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  1. #1
    Senior Member fender1's Avatar
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    Paramount ID Help

    Hi All,

    I picked up this Paramount for free or $40 depending on how you slice the deal. I cannot find a serial # or a number on the headbadge. It is a mish-mash of componetry Suntour Superbe Brakes, Shimano derailer, Zeus Crankset, campy seat post etc. It came with a mismatched wheel set Atala Rear hub and a Mavic 501 front, laced to Mavic MA 40's for both. Can anyone venture a geuss as to age? Also the fork looks wrong but it has Campagnoglo fork ends. I am a bit stumped. Please excuse the lousy pics.

    Thanks & Happy Holidays to ALL!!!!


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  2. #2
    Decrepit Member Scooper's Avatar
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    The serial number will be on the left rear dropout. The serial number can then be used to determine the date the bike was made by referring to THIS PAGE on the Waterford website.

    Here's a 1971 Paramount serial number.

    Last edited by Scooper; 12-22-06 at 03:39 PM.
    - Stan

  3. #3
    Senior Member fender1's Avatar
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    Scooper,
    Thanks for the reply. I removed the paint on the non-drive side rear drop-out (The frame has be repainted) and there is no serial #. It looks like it might have been removed possibly when the bike was repainted. There is no stamp on the head badge. Judging byt he fact that it has Nervex lugs but not a Nervex bottom bracket lug would you guess maybe early 70's? Also the fork still looks "wrong".

    Thanks

  4. #4
    www.theheadbadge.com cudak888's Avatar
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    The fork looks to be some form of drilled track fork. Something tells me you'll have precious little clearance between the downtube and the tire...if any.

    Possibly a Paramount track fork, possibly not, for I can't remember what a P-mount track fork looks like.

    I'm going to take a shot in the dark and say it is mid-late '70s, as it has built-in cable routing over the BB. Then again, what do I know? I'm no Paramount expert. I have a '61 and that is about as much as I know about 'em.

    Well, that's a fine $40 or free mess (take your pick) you got yourself into. I'm sure that by the time you finish it, you'll hate the damn bike with all your heart and soul, like I do my '61...

    -Kurt

  5. #5
    Chrome Freak Rabid Koala's Avatar
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    The forks do not appear to be from a Paramount.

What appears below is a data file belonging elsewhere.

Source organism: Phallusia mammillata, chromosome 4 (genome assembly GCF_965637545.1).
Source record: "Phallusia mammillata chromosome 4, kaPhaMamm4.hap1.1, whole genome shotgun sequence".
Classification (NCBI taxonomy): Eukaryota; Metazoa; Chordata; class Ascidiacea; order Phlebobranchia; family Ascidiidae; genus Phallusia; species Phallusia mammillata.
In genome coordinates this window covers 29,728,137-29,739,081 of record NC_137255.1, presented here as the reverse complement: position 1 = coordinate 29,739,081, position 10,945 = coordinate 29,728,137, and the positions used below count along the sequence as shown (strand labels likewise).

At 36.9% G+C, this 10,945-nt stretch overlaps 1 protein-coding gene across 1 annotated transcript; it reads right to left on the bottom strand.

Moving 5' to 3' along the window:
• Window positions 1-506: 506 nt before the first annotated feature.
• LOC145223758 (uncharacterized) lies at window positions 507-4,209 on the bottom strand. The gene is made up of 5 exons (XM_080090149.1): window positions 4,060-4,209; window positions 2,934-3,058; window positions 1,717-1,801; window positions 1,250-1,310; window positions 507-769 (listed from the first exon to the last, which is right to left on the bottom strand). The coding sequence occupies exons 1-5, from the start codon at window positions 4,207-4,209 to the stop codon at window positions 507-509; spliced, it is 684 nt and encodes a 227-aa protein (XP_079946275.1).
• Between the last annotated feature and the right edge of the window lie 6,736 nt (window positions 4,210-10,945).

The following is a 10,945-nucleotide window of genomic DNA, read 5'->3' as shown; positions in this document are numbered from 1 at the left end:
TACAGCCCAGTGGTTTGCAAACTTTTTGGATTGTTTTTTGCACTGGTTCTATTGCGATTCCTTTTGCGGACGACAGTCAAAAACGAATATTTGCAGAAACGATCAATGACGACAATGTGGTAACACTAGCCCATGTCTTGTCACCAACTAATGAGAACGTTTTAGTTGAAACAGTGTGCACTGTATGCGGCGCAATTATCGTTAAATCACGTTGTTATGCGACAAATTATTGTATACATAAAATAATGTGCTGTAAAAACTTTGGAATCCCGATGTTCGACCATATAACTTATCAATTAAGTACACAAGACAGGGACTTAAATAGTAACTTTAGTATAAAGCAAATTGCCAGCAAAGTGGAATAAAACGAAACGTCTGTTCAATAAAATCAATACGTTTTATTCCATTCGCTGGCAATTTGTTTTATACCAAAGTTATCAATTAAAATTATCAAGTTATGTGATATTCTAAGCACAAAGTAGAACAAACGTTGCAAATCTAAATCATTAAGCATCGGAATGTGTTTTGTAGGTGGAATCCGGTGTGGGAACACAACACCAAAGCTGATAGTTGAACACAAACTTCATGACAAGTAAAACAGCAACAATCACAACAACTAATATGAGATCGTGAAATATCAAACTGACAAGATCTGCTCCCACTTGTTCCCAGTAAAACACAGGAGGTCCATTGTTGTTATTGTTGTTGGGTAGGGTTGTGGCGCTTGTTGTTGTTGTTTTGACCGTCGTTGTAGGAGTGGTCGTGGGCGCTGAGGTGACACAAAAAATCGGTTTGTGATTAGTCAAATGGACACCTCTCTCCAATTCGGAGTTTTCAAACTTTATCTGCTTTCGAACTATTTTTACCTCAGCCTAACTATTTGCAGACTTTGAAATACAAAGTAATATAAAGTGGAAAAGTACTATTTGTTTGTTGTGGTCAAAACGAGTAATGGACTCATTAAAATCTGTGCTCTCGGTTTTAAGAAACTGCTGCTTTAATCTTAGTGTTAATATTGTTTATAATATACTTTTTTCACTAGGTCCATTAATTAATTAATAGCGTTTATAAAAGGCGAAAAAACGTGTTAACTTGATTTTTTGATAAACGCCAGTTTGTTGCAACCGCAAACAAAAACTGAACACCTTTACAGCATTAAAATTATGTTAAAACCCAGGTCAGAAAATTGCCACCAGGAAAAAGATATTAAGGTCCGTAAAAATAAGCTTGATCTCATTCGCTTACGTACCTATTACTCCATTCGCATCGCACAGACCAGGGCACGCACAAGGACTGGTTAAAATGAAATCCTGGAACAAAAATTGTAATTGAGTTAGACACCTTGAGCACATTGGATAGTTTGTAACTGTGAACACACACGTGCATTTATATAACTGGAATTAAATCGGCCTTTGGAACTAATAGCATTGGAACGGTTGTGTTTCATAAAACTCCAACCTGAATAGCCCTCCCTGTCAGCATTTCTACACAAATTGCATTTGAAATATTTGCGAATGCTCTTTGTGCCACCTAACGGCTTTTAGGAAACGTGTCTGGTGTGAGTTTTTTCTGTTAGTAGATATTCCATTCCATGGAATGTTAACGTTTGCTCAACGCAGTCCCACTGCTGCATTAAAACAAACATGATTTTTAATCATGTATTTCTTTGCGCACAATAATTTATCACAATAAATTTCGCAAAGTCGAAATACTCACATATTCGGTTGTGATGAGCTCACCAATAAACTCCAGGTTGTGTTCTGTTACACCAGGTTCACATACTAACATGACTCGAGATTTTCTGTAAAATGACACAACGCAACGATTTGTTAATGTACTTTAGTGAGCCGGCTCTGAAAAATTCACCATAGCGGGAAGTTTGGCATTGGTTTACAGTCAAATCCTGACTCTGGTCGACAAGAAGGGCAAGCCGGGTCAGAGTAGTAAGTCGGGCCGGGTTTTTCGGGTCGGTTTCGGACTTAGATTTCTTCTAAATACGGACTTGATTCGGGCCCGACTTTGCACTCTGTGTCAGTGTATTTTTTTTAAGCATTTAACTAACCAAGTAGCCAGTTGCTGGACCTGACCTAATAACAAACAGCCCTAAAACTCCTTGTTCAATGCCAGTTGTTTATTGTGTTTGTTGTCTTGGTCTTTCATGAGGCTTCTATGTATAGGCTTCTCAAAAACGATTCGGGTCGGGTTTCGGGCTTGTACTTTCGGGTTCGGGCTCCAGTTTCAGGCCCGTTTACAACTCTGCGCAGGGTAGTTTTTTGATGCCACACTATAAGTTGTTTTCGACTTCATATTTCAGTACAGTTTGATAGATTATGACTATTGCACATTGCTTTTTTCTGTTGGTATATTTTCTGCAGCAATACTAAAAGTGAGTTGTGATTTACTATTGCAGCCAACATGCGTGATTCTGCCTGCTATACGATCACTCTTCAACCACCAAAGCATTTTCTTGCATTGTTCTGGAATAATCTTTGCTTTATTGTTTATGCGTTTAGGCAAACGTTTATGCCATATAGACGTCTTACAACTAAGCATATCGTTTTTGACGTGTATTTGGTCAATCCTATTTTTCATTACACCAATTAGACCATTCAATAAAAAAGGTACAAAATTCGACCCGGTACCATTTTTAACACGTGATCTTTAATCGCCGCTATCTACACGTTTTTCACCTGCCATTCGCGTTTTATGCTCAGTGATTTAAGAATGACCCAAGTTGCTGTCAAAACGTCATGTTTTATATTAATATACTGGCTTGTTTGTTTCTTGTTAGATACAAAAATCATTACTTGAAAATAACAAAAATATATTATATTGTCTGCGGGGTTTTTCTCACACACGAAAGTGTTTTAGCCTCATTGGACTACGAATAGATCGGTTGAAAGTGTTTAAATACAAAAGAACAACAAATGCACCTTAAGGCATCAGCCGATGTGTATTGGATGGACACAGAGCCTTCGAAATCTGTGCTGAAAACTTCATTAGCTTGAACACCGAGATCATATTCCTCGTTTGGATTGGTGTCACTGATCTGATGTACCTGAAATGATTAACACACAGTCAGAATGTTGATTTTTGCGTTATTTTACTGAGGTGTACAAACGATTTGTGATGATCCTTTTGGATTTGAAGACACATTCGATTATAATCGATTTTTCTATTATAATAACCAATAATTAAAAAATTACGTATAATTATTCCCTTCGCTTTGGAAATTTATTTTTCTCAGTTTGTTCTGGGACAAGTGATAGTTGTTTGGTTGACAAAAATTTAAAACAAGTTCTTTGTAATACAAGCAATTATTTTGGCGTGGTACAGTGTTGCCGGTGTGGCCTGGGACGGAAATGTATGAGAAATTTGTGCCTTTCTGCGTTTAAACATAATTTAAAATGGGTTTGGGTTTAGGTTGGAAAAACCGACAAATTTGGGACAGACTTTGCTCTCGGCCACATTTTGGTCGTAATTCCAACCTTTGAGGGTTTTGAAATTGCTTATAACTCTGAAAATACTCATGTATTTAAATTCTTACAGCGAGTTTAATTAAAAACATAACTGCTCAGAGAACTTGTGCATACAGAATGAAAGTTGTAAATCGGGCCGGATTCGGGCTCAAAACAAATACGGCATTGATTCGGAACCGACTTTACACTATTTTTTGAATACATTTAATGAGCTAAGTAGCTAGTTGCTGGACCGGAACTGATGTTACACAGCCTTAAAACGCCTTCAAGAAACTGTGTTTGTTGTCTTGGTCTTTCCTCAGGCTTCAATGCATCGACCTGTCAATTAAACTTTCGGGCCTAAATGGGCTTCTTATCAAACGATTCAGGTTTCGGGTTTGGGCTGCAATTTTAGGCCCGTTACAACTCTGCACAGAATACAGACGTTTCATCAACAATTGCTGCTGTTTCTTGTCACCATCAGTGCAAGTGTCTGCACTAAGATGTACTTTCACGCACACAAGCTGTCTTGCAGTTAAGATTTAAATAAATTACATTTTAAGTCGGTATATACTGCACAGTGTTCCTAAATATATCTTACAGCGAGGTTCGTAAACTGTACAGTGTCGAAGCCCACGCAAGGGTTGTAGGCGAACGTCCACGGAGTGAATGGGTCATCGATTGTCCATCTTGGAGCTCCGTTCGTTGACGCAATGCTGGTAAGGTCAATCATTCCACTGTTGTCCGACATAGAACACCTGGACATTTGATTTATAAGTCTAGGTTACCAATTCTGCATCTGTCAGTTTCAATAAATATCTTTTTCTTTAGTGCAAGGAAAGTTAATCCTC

1971 Paramount P-13 Chrome
    1973 Paramount P-15 Opaque Blue
    1973 Gitane Tour De France
    1974 Raleigh Professional
    1991 Waterford Paramount
    Litespeed Tuscany
    Holland Titanium

  6. #6
    Decrepit Member Scooper's Avatar
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    Quote Originally Posted by fender1
    Scooper,
    Thanks for the reply. I removed the paint on the non-drive side rear drop-out (The frame has be repainted) and there is no serial #. It looks like it might have been removed possibly when the bike was repainted. There is no stamp on the head badge. Judging byt he fact that it has Nervex lugs but not a Nervex bottom bracket lug would you guess maybe early 70's? Also the fork still looks "wrong".

    Thanks
    I don't believe Schwinn ever stamped the Paramount head badges with a date code, and find it strange that the frame doesn't have a serial number. The fork doesn't look original, as the one supplied with it would have had a Nervex Professional Racing crown.

    Just looking at your photos, I'm pretty sure it had to have been built in the sixties or seventies. It would probably have originally had mostly Campagnolo components (hubs, crankset, BB, derailleurs, headset) and Cinelli stem and bars. Brakes would likely have been Weinmann center-pulls, but Campagnolo side-pulls were an extra cost option beginning in the late sixties.

    Bob Hufford, with substantial help from Eric Amlie and others, has put together a great website with lots of original Schwinn catalogs and other literature HERE that may help you figure out when it was made.

    Good luck.
    - Stan

  7. #7
    blah onetwentyeight's Avatar
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    paramount track forks came drilled from the factory. here is a picture of one.



    main difference is the circle cut outs on the side.

  8. #8
    Decrepit Member Scooper's Avatar
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    Quote Originally Posted by onetwentyeight
    paramount track forks came drilled from the factory. here is a picture of one.

    main difference is the circle cut outs on the side.
    Adam, the Paramount specific catalogs and order forms offered the option of factory drilled forks on the P14 (in 1972, drilling the hole was an extra $1.25). You're right about the track bikes having a different fork crown.

    Here's a 1964 chrome P14 without the drilled fork and clearly showing the cutout on the crown side.

    Last edited by Scooper; 12-23-06 at 02:54 PM.
    - Stan

  9. #9
    Senior Member fender1's Avatar
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    Quote Originally Posted by cudak888
    The fork looks to be some form of drilled track fork. Something tells me you'll have precious little clearance between the downtube and the tire...if any.

    Possibly a Paramount track fork, possibly not, for I can't remember what a P-mount track fork looks like.